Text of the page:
November 26, 2020: Thanksgiving Dinner (and leftovers the next day)
December 7th, 2020 by Max Koster

This year, Thanksgiving was an intimate affair: just the five of us: Mom, Dad, Alex, Koko (dog), and me, Max.  With COVID levels increasing, we decided to stick with the basics (nothing fancy this year) and each of us took responsibility for part of the meal.

I was in charge of the stuffing; Alex was in charge of the pumpkin pie; Mom was in charge of the turkey and vegetables (supposedly Brussel sprouts); Dad was in charge of mashing the potatoes; and Koko was in charge of cleaning up the floor.  Midway through the preparations, Mom realized she had forgotten to buy Brussel sprouts so she made a kale salad instead from the last of the kale in our garden.  Additionally, around noon Dad and I decided we wanted pecan pie as well as pumpkin pie and drove around trying to find the ingredients, but everything was closed.  At least I got to practice driving — but I really wanted pecan pie!

Although I didn’t want to change tradition too much, I decided to make “Stuffin’ Muffins” instead of regular stuffing.   The main difference is how you cook the stuffing (in individual muffin tins, versus one big pot). Because there is more surface area of the stuffing exposed to heat, there is more delicious crispiness.

Stuffin’ Muffins


Ingredients for stuffin’ muffins are pretty straightforward: Pepperidge Farm stuffing mix (the best); butter, onion, and chicken broth.  I used the whole bag of stuffing.  There was some discussion about adding sausage to the mix, but that was deemed too much of a break from tradition (maybe next Thanksgiving).  Also if you have celery you can chop and add that.  (Mom forgot to buy celery as well as the Brussel sprouts)

The first step is to preheat the oven to 325 degrees and butter the muffin tin.  The next step is to chop the onions.

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Then it was time to melt the butter in a saucepan and sautee the onions. (Note that Koko is diligently doing her job in the background, checking for scraps on the floor.)


Then you add the broth and the stuffing mix to the onions and stir till well combined.

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Fill the muffin tins with the stuffing mix and bake for 35-40 minutes or until brown and crispy on top.  Let cool for 10 minutes before you remove.

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Here is the final version: they tasted great but did fall apart a bit. Next time I will add a bit more chicken broth (AND SAUSAGE!).

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Pumpkin Pie:

(This is Alex):  My job was pumpkin pie.  We always make pumpkin pie using Libby’s Pumpkin Pie mix and follow Libby’s recipe (so long as we have the ingredients). It’s pretty simple.  You need one 15 ounce can of Libby’s pure pumpkin, one 12 ounce can of Evaporated Milk, 2 eggs, 3/4 cup sugar, 1 teaspoon cinnamon, 1/2 teaspoon salt, 1/2 teaspoon ginger, 1/2 teaspoon ground cloves.   (Of course, we didn’t have cloves, and the ground ginger was about 10 years old, so we didn’t use those; I added an extra 1/2 teaspoon of cinnamon instead.)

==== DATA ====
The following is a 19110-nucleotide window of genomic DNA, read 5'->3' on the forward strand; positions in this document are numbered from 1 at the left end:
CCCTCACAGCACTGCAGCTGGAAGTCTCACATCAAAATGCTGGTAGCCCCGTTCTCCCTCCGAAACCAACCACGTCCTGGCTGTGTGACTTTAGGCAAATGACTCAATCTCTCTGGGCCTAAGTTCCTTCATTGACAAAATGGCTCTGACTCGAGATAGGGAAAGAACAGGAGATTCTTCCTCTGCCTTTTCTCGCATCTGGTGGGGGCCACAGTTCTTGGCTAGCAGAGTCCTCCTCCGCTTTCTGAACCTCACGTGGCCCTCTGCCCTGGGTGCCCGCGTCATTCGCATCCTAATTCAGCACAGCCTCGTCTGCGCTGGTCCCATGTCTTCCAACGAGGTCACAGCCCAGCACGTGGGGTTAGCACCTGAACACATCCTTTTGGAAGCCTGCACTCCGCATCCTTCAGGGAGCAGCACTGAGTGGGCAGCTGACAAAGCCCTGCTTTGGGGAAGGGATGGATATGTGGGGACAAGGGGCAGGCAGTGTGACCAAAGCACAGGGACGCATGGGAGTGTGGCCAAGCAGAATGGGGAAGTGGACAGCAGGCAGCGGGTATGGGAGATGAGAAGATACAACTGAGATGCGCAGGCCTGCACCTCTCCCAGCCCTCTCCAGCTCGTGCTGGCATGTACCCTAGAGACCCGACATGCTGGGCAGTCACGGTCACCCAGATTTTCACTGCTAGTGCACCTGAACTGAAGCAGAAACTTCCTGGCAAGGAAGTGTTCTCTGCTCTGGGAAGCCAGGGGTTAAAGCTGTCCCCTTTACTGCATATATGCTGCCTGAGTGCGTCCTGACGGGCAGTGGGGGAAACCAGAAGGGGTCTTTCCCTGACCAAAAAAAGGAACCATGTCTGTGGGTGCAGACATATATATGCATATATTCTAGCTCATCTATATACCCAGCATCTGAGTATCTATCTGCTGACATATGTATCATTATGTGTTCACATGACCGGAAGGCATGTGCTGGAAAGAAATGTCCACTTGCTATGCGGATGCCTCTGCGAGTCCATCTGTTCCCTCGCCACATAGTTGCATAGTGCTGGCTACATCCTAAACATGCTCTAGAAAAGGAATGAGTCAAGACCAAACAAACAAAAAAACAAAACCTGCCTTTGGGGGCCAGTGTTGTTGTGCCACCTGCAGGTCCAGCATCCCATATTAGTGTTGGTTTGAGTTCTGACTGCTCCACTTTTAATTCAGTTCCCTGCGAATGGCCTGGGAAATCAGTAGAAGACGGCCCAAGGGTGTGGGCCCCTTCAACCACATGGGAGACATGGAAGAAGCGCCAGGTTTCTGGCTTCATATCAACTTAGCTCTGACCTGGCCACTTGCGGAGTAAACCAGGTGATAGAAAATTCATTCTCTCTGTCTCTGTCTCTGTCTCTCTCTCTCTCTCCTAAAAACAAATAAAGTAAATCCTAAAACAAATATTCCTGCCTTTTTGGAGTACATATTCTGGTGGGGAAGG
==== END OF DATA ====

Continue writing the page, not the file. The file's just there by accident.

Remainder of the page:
The first step is to combine the sugar, spices, and salt in a small bowl.  Then in a larger bowl, you add the two eggs and beat them.


Next step is to stir in the pumpkin mix and gradually add the evaporated milk


When everything is combined, you pour into a pie shell.  I prefer the graham crust kind.  Also, it’s easier to handle if you place the pie shell on a larger tray before you put it in the oven (because the filling is liquid, it’s easy to spill without that tray)

Piepouring    prepiebake

You cook at 450 degrees for 15 minutes and then reduce the temperature to 350 degrees until a knife inserted toward the center of the pie comes out clean. It has to set for at least 2 hours, and since we like it cold, I made it Thanksgiving morning so we could refrigerate before dinner.  We served it with freshly whipped cream.



Here’s the before and after turkey shots (the green stuff is thyme from our garden):

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And here’s the dinner plate.  We didn’t make the cranberry sauce.  It’s weird but we really love the pre-made, canned cranberry sauce; that’s just one of our traditions.



Everyone loves Thanksgiving leftovers, and everyone raves about turkey sandwiches, turkey soup, turkey chili…etc. But really one of the best use of leftovers is our family’s invention: Turkey Mash! I (Max) personally love making a meat hash out of leftovers. Say for example you cook steak and baked potatoes for dinner.  The next day, steak hash with onions and chopped baked potatoes is awesome, especially if you have some good left over veggies to throw in. So for the day after Thanksgiving, we made Turkey Hash, or more accurately Turkey Mash. The first step was to chop an onion and sautee it in olive oil.  We had a couple of pieces of bacon so we chopped those up and threw them in.  Then we added some frozen corn that needed to be cooked and a bunch of chopped up turkey.  Finally, we added left over mashed potatoes.  Because they are so soft, it didn’t look or have the texture of normal meat hash, but it was still delicious.

turkey mash



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